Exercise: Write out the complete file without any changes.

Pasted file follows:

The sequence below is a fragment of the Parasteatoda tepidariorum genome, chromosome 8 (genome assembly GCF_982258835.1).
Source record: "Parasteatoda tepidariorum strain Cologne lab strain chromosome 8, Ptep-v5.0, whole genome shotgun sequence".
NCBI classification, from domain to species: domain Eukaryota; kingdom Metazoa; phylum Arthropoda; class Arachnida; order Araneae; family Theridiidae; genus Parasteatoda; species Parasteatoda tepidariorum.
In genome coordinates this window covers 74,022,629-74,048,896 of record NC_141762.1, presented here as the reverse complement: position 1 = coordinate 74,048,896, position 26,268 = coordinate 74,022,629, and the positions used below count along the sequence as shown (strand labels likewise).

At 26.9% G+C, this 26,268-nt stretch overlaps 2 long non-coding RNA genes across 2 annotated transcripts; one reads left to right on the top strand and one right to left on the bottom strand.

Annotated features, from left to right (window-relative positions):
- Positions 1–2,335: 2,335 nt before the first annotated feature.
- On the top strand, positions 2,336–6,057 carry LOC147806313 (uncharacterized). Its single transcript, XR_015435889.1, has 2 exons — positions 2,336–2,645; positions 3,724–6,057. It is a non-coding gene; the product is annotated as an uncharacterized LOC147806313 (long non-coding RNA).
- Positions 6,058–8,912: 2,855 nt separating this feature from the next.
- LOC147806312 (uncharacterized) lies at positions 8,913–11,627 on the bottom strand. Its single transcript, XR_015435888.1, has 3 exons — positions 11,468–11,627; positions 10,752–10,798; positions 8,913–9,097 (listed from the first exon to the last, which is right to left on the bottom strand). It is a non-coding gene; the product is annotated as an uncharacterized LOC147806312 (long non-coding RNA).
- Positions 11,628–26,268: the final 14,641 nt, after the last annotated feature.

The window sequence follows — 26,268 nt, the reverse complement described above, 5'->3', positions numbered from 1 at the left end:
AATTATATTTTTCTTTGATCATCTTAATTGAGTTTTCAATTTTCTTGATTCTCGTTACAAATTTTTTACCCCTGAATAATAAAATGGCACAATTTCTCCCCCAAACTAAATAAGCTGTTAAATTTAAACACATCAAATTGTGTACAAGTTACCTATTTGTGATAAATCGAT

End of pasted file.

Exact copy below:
The sequence below is a fragment of the Parasteatoda tepidariorum genome, chromosome 8 (genome assembly GCF_982258835.1).
Source record: "Parasteatoda tepidariorum strain Cologne lab strain chromosome 8, Ptep-v5.0, whole genome shotgun sequence".
NCBI classification, from domain to species: domain Eukaryota; kingdom Metazoa; phylum Arthropoda; class Arachnida; order Araneae; family Theridiidae; genus Parasteatoda; species Parasteatoda tepidariorum.
In genome coordinates this window covers 74,022,629-74,048,896 of record NC_141762.1, presented here as the reverse complement: position 1 = coordinate 74,048,896, position 26,268 = coordinate 74,022,629, and the positions used below count along the sequence as shown (strand labels likewise).

At 26.9% G+C, this 26,268-nt stretch overlaps 2 long non-coding RNA genes across 2 annotated transcripts; one reads left to right on the top strand and one right to left on the bottom strand.

Annotated features, from left to right (window-relative positions):
- Positions 1–2,335: 2,335 nt before the first annotated feature.
- On the top strand, positions 2,336–6,057 carry LOC147806313 (uncharacterized). Its single transcript, XR_015435889.1, has 2 exons — positions 2,336–2,645; positions 3,724–6,057. It is a non-coding gene; the product is annotated as an uncharacterized LOC147806313 (long non-coding RNA).
- Positions 6,058–8,912: 2,855 nt separating this feature from the next.
- LOC147806312 (uncharacterized) lies at positions 8,913–11,627 on the bottom strand. Its single transcript, XR_015435888.1, has 3 exons — positions 11,468–11,627; positions 10,752–10,798; positions 8,913–9,097 (listed from the first exon to the last, which is right to left on the bottom strand). It is a non-coding gene; the product is annotated as an uncharacterized LOC147806312 (long non-coding RNA).
- Positions 11,628–26,268: the final 14,641 nt, after the last annotated feature.

The window sequence follows — 26,268 nt, the reverse complement described above, 5'->3', positions numbered from 1 at the left end:
AATTATATTTTTCTTTGATCATCTTAATTGAGTTTTCAATTTTCTTGATTCTCGTTACAAATTTTTTACCCCTGAATAATAAAATGGCACAATTTCTCCCCCAAACTAAATAAGCTGTTAAATTTAAACACATCAAATTGTGTACAAGTTACCTATTTGTGATAAATCGAT